Before becoming a Sports Journalist for Free Super Tips, Aaron spent three years studying Sports Journalism at the University of Sunderland while taking in the Black Cats' 'glory years' under Martin O'Neill. Now back in Northern Ireland he turns niche stats into predictions for FST, while he's one of the few people on this island who is equally comfortable at Windsor Park and the Aviva.
Missing the World Cup is something which is going to live with the Italians for a long time. Despite Serie A heading on the up, the national side hit an incredible low last year. They have now turned to Premier League and Scudetto winner Roberto Mancini to guide the country forward, but can he revive fortunes?
It’s tough to see things getting much worse for them, things can only really turn around from here on out. However, making a speedy recovery is another matter entirely. The former Man City boss has a few games under his belt, but he’ll really be judged by the opening two UEFA Nations League encounters with Poland and Portugal. Will the Azzurri be back to their best in time for Euro 2020?
Read More: Italy vs Poland Predictions and Betting Tips
Mancini’s Wide Net
Last year, all of Italy watched on with baited breath during their second leg clash with Sweden, as their side pushed for an equaliser. They were joined by one surprising choice in particular; Serie A’s best player. Lorenzo Insigne’s thrilling Napoli form would have put him in any national side around the world. Despite that, Gianpiero Ventura didn’t even bring him off the bench. Even Danielle Di Rossi screaming in the manager’s face about Insigne’s talent didn’t spur a change.
In a nutshell, that’s where Italy’s previous reign went wrong. Antonio Conte had got the best out of a limited squad, while Ventura wasted an improving one. One thing which can’t be levelled at Mancini is an unwillingness to change. He’s not got Ventura’s tunnel vision, after calling up a 30-man squad for this double header.
That doesn’t include nine more players who featured in his first squad, but were left out here for various reasons. On top of that, reports suggest that Mancini will play two entirely different line-ups across the meetings with Poland and Portugal. That’s a wide net to cast, and it’s bound to give Insigne his chance.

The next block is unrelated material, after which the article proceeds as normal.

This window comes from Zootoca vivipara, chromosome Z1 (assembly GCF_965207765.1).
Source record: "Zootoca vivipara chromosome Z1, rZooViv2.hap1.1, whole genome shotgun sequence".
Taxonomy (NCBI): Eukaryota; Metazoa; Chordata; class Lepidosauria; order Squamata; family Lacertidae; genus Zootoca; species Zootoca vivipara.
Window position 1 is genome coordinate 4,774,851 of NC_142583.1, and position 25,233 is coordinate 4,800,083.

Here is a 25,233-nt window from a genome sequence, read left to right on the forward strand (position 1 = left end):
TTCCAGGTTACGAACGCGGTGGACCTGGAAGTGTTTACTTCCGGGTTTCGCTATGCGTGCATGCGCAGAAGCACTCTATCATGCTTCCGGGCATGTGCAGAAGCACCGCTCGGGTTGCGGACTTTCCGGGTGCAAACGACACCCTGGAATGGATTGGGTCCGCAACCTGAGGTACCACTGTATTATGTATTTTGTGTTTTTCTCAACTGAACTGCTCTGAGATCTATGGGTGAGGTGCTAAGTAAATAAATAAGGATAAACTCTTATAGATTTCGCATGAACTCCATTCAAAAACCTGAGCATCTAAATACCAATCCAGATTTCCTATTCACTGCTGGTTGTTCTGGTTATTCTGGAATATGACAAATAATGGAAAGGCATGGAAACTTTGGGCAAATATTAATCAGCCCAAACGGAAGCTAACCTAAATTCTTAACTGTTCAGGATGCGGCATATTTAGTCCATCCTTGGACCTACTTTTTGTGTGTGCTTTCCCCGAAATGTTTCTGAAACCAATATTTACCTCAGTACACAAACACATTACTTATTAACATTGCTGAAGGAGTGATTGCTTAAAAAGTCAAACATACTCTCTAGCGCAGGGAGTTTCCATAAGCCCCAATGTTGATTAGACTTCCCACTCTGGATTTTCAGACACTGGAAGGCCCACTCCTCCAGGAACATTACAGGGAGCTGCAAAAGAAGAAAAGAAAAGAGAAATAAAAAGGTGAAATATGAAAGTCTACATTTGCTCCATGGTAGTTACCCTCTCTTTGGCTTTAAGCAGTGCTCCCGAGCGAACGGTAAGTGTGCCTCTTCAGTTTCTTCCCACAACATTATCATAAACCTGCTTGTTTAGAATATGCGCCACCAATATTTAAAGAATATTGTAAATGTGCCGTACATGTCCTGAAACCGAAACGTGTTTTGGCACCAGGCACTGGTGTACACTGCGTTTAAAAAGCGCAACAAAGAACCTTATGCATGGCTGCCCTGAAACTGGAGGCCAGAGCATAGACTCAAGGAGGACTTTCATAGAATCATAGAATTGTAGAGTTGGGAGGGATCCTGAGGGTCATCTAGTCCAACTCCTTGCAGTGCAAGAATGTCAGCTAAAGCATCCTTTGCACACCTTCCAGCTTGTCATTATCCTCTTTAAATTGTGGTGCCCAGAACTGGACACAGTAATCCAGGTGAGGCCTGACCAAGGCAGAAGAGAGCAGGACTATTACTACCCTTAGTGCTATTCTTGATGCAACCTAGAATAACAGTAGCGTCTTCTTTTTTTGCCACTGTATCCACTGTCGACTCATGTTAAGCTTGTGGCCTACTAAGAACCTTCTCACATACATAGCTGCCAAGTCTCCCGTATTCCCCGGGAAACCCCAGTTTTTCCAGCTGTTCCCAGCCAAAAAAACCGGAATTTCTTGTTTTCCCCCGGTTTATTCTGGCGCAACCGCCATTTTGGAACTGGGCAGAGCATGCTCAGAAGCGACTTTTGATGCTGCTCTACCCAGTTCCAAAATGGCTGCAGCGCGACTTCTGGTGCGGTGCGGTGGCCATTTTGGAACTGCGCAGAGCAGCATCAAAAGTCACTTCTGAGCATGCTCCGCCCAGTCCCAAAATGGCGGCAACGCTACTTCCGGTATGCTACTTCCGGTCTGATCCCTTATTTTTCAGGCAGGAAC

Also See: UEFA Nations League Explained
Forming a System
While Mancini is set to chop and change his side, that doesn’t mean he has no idea what he’s doing. He’s avoiding Ventura’s narrow player choice, but he’s going against his predecessor’s wild choices in terms of formation. For example, he was lambasted for going with a 4-4-2 in a visit to possession kings Spain. Unsurprisingly, the two man central midfield failed to stop the Spanish in that 3-0 defeat.
Instead, Mancini is going with a 4-3-3. That makes perfect sense, given that Napoli, Roma and AC Milan use that system week in, week out. It’s one Juventus regularly turn to, while Inter’s 4-2-3-1 isn’t wildly different. Even with two different sides set to feature this week, the face that Mancini set up an 11 against 11 game in training with two sides in that system makes his choice clear.
Also, his first three games gave the game away slightly, as he picked a 4-3-3 in all of them. Right now, Italy has enough inside forwards and strikers to fill out a strong forward three, while defending has always been their strong suit. However, this change brings more than just a sense of the old Italian sides. Chelsea man Jorginho is showing himself as the top passing midfielder in Europe, and Italy would be mad to waste that. That system gives Jorginho his favoured position, and partners him with two more midfielders in support, who can each have an eye for goal. Position by position, this feels like the right call.
Italian football has been notorious for a distrust of youth. They like sides built on experience, with players coming in after a long period of building themselves up. It could be why Ventura refused to trust the Napoli stars after their start to the previous season, as relative newcomers to the international game.
Mancini has gone a different way again, trusting a crop of new Serie A stars. The defence has their old heads in Giorgio Chiellini, Leonardo Bonucci and Domenico Criscito – all the wrong side of 30. However, overall the squad has an average age of 25, despite those more experienced members. They can also look to the next generation, and show the players who are ready to step up.
At the back Alessio Romagnoli, Daniele Rugani and Mattia Caldara are the future in defence. Nicolo Zaniolo has earned a call-up at 19 without playing in Serie A, while Federico Chiesa features at just 20 years of age. While this Italian side seemed to be sending out their big stars on the back of qualifying failure, with Gigi Buffon getting a teary send off, that’s at least spurred the Italians on in their attempts to revolutionise their team. Based on the quality available, that’s a great sign for their future.
There are other elements which show the depth in quality Italy have. While many talked up the impressive French squad, or England’s up and coming talent, Mancini has still made some big omissions. Just last weekend the biggest Serie A game was AC Milan against Roma, and 20-year-old forward Patrick Cutrone’s winner couldn’t get him a call up. Marco Veratti, a man frequently compared with Andrea Pirlo, misses out this week and it’s barely mentioned as an issue.
Overall, Italy have so much going for them right now, that it’s tough to see them struggling this time around. They should be pushing for a return to tournament football. On top of that, if this team continues to mature, then they’ll be a contender at Euro 2020. Not only would they have one of international football’s biggest name managers, but four games will be held in Italy. Everything looks bright for Italian football, with their biggest failure kicking off a revolution.
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